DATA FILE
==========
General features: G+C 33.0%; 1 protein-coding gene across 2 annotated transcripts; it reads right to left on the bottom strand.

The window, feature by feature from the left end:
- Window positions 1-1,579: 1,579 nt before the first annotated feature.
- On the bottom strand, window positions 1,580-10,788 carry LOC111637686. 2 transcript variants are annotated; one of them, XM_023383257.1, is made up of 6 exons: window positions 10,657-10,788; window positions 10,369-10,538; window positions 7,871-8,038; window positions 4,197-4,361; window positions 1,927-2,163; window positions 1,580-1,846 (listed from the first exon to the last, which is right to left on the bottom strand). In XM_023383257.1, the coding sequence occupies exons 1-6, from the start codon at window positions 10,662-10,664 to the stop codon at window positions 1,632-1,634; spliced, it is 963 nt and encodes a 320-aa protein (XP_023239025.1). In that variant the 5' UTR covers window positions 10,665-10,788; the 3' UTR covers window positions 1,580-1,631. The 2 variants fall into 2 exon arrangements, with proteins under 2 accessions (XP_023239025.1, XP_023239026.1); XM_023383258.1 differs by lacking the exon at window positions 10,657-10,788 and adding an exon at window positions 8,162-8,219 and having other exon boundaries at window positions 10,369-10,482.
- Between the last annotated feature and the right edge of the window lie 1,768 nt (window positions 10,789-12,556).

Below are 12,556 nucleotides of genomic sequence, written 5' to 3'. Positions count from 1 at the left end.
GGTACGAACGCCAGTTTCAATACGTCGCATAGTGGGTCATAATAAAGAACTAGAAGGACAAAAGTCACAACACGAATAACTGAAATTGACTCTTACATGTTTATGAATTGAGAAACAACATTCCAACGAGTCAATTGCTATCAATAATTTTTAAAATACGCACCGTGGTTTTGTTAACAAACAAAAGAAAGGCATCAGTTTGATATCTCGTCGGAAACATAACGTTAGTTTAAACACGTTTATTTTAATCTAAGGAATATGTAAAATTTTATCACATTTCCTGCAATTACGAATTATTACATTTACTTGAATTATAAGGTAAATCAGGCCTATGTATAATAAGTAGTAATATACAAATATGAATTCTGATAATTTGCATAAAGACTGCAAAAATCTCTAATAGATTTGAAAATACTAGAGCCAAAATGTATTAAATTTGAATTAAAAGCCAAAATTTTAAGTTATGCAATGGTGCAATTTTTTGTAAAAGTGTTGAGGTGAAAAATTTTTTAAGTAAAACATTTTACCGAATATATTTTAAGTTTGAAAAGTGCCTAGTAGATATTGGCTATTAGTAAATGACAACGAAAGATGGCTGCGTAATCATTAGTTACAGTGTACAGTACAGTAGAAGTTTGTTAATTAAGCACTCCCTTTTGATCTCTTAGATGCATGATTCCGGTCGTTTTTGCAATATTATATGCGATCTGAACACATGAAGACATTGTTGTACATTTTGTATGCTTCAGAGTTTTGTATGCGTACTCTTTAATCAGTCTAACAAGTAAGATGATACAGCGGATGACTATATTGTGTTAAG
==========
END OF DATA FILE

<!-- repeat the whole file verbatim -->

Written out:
General features: G+C 33.0%; 1 protein-coding gene across 2 annotated transcripts; it reads right to left on the bottom strand.

The window, feature by feature from the left end:
- Window positions 1-1,579: 1,579 nt before the first annotated feature.
- On the bottom strand, window positions 1,580-10,788 carry LOC111637686. 2 transcript variants are annotated; one of them, XM_023383257.1, is made up of 6 exons: window positions 10,657-10,788; window positions 10,369-10,538; window positions 7,871-8,038; window positions 4,197-4,361; window positions 1,927-2,163; window positions 1,580-1,846 (listed from the first exon to the last, which is right to left on the bottom strand). In XM_023383257.1, the coding sequence occupies exons 1-6, from the start codon at window positions 10,662-10,664 to the stop codon at window positions 1,632-1,634; spliced, it is 963 nt and encodes a 320-aa protein (XP_023239025.1). In that variant the 5' UTR covers window positions 10,665-10,788; the 3' UTR covers window positions 1,580-1,631. The 2 variants fall into 2 exon arrangements, with proteins under 2 accessions (XP_023239025.1, XP_023239026.1); XM_023383258.1 differs by lacking the exon at window positions 10,657-10,788 and adding an exon at window positions 8,162-8,219 and having other exon boundaries at window positions 10,369-10,482.
- Between the last annotated feature and the right edge of the window lie 1,768 nt (window positions 10,789-12,556).

Below are 12,556 nucleotides of genomic sequence, written 5' to 3'. Positions count from 1 at the left end.
GGTACGAACGCCAGTTTCAATACGTCGCATAGTGGGTCATAATAAAGAACTAGAAGGACAAAAGTCACAACACGAATAACTGAAATTGACTCTTACATGTTTATGAATTGAGAAACAACATTCCAACGAGTCAATTGCTATCAATAATTTTTAAAATACGCACCGTGGTTTTGTTAACAAACAAAAGAAAGGCATCAGTTTGATATCTCGTCGGAAACATAACGTTAGTTTAAACACGTTTATTTTAATCTAAGGAATATGTAAAATTTTATCACATTTCCTGCAATTACGAATTATTACATTTACTTGAATTATAAGGTAAATCAGGCCTATGTATAATAAGTAGTAATATACAAATATGAATTCTGATAATTTGCATAAAGACTGCAAAAATCTCTAATAGATTTGAAAATACTAGAGCCAAAATGTATTAAATTTGAATTAAAAGCCAAAATTTTAAGTTATGCAATGGTGCAATTTTTTGTAAAAGTGTTGAGGTGAAAAATTTTTTAAGTAAAACATTTTACCGAATATATTTTAAGTTTGAAAAGTGCCTAGTAGATATTGGCTATTAGTAAATGACAACGAAAGATGGCTGCGTAATCATTAGTTACAGTGTACAGTACAGTAGAAGTTTGTTAATTAAGCACTCCCTTTTGATCTCTTAGATGCATGATTCCGGTCGTTTTTGCAATATTATATGCGATCTGAACACATGAAGACATTGTTGTACATTTTGTATGCTTCAGAGTTTTGTATGCGTACTCTTTAATCAGTCTAACAAGTAAGATGATACAGCGGATGACTATATTGTGTTAAG